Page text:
Nov 09 2012
An Improvisation for Angular Momentum
by A. R. Ammons
Walking is like
dissolves the circle
into motion; the eye here
and there rests
on a leaf,
gap, or ledge,
sight touches seen:
stop, though, and
reality snaps back
in, locked hard,
the self, too, then
caught real, clouds
and wind melting
into their directions,
breaking around and
over, down and out,
Perhaps the death mother like the birth mother
does not desert us but comes to tend
and produce us, to make room for us
and bear us tenderly, considerately,
through the gates, to see us through,
to ease our pains, quell our cries,
to hover over and nestle us, to deliver
us into the greatest, most enduring
peace, all the way past the bother of
beyond the finework of frailty,
the mishmash house of the coming & going,
the eddies and curlicues
/ Photo by jenny downing /
This is such an interesting poem to me. The first section is a fascinating, very specific exploration of how perception shifts when we are walking rather than standing still.
When we are stationary, we perceive our immediate environment — the small “circle” of our world — as being fixed. Because we don’t move, the world around us doesn’t move, and suddenly everything we see seems very “real” — concrete, tangible, “locked”
But when we move, when we start to walk, we “dissolve the circle;” we step outside our own bubble. Objects are no longer stationary. Our eyes can no longer lock on things. Instead, our vision flows over things, their edges are less defined, their reality softens.
We notice that the self, too, changes its nature. Perceiving a world of fixed, solid objects, we imagine ourselves to be the same. In a soft, moving world, we see the self not as a thing but as a flowing process of perception.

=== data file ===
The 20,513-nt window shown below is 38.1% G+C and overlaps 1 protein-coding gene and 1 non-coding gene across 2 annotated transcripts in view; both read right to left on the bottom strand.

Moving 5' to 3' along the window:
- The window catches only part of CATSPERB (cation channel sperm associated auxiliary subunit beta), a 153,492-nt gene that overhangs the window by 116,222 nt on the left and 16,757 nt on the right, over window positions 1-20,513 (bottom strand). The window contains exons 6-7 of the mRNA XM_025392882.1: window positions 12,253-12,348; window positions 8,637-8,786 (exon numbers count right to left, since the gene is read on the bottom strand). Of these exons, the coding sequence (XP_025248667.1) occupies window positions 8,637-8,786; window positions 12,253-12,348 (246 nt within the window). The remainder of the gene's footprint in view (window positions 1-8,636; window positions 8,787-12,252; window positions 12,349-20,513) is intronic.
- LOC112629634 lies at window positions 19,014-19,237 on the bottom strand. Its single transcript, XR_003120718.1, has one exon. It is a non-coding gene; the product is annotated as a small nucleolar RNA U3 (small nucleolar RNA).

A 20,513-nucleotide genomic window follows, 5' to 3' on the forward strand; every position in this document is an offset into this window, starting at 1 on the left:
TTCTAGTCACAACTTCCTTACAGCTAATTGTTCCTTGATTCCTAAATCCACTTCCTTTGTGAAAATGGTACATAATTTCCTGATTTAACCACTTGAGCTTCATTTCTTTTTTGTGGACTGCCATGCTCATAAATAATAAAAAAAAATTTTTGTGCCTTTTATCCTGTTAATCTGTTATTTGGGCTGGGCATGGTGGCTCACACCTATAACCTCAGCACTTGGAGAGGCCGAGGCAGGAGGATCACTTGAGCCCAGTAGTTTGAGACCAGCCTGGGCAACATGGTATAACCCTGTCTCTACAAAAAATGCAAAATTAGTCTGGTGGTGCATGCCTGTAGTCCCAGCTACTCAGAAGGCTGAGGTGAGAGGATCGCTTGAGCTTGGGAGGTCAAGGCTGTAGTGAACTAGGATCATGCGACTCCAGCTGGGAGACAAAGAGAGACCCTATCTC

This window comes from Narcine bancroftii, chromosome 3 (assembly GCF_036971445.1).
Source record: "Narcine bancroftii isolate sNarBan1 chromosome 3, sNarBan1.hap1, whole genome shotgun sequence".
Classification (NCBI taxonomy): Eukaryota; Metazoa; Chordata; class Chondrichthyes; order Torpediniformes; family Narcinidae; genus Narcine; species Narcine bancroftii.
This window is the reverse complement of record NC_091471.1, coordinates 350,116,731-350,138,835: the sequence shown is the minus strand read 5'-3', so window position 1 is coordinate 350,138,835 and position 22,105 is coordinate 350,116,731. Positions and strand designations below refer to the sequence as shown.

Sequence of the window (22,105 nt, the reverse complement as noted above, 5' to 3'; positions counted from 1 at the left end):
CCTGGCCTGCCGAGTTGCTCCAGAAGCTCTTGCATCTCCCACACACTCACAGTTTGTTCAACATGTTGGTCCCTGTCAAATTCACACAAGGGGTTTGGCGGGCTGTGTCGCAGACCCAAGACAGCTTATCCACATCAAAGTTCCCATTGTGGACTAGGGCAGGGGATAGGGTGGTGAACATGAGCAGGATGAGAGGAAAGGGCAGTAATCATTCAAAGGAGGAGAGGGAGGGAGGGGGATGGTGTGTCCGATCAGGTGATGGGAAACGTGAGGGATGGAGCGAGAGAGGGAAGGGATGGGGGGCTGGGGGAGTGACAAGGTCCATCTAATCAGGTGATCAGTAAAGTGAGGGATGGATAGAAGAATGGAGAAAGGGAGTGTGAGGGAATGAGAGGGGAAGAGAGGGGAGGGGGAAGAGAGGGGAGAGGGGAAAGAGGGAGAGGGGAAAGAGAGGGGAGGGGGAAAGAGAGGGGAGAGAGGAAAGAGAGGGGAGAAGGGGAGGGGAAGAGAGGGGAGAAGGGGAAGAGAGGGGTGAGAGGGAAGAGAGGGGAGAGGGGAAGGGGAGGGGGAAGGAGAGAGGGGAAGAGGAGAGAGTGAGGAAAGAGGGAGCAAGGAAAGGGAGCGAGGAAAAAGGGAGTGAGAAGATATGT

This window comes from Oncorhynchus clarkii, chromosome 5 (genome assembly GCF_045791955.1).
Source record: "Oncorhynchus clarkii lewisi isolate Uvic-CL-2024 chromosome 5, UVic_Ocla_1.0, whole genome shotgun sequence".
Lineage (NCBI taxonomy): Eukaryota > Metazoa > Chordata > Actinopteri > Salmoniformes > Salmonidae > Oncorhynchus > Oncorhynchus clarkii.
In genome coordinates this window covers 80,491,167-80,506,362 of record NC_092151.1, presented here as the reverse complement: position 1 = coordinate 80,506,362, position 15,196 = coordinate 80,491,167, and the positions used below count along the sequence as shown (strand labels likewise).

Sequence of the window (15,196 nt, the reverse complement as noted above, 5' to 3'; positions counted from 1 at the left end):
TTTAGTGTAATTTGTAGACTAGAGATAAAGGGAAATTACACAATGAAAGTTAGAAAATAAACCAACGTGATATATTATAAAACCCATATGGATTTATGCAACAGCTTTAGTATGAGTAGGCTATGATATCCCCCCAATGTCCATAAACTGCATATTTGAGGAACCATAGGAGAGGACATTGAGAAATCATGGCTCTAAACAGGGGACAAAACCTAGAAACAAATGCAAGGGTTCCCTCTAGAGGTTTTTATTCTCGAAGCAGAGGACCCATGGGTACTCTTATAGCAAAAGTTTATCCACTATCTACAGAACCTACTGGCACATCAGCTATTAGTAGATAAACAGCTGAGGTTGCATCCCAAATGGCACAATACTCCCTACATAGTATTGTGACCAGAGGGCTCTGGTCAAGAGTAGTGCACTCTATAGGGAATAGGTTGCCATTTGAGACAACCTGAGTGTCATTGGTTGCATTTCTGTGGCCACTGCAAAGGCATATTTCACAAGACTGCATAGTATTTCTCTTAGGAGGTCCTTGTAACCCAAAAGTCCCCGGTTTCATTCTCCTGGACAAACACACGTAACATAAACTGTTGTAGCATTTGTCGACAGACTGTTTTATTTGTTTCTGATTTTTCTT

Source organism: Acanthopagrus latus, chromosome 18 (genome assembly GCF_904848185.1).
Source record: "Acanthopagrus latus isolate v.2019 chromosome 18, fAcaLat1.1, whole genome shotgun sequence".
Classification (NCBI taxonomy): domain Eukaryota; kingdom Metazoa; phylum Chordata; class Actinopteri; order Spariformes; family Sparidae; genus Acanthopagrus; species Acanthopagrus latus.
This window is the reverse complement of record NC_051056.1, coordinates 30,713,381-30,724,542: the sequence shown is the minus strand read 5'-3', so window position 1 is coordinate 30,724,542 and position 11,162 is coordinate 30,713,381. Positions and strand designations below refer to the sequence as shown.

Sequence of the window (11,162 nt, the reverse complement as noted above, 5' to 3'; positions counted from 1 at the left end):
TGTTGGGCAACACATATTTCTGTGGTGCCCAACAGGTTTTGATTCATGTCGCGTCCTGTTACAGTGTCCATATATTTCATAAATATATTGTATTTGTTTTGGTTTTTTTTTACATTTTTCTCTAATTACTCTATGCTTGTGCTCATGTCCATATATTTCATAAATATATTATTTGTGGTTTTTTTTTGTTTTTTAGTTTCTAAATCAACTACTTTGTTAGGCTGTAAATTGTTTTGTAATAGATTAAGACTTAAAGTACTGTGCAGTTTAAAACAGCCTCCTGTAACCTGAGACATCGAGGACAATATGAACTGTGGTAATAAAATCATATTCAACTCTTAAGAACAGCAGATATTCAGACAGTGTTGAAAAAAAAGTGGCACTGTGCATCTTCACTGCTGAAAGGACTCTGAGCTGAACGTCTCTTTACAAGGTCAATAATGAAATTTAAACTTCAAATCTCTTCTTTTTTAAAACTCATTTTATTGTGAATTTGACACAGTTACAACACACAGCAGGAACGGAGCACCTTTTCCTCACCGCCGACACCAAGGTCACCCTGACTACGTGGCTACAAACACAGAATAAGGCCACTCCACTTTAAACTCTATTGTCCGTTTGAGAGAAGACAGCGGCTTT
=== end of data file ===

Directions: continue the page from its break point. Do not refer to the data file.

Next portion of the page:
This reminds me of something I used to practice some years back. My wife and I usually share driving, so I am often in the passenger seat. When conversation would wane and I found myself sitting quietly in the moving car and nothing to do I would watch the world go by in two specific ways. First, I would fix my attention on passing objects, a street sign, a tree, a pedestrian, my head turning as we approached and then passed. Do that a few times and you can get dizzy. Then I would switch and look out the side window and intentionally not focus on anything in particular, just letting the world slide by in a fluid blur. Not only does the world’s apparent tangibility shift, but the perceiver changes: consciousness shifts, attachment reflexes lessen. The way we look at the world influences the way we are in the world.
The second part of A. R. Ammons’s poem does an interesting jump in theme. He then speaks of the “death mother” and the “birth mother.” How does that relate to perception, walking, and standing still? We can begin to understand his meaning when we recognize what he is saying about them: Birth and death are not figures that mark the beginning and endpoint one’s life. He suggests that they both journey with us all along. And, when it’s time to pass through the “gates” of life, both of them, birth as well as death, tenderly guide us through.
Passing through that threshold of life-death, is similar to “dissolving the circle” of beginning a walk. We leave the fixed reality of physical life, and enter a more flowing relationship to existence, with a more fluid sense of self. He envisions a state of “great peace,” unburdened by will, recollection, and vulnerability, all things that require wearying effort and attachment. This poem gives us a picture of death not as a stopping point, but as the beginning of a journey, one of panoramic vision and panoramic self.
|A. R. Ammons|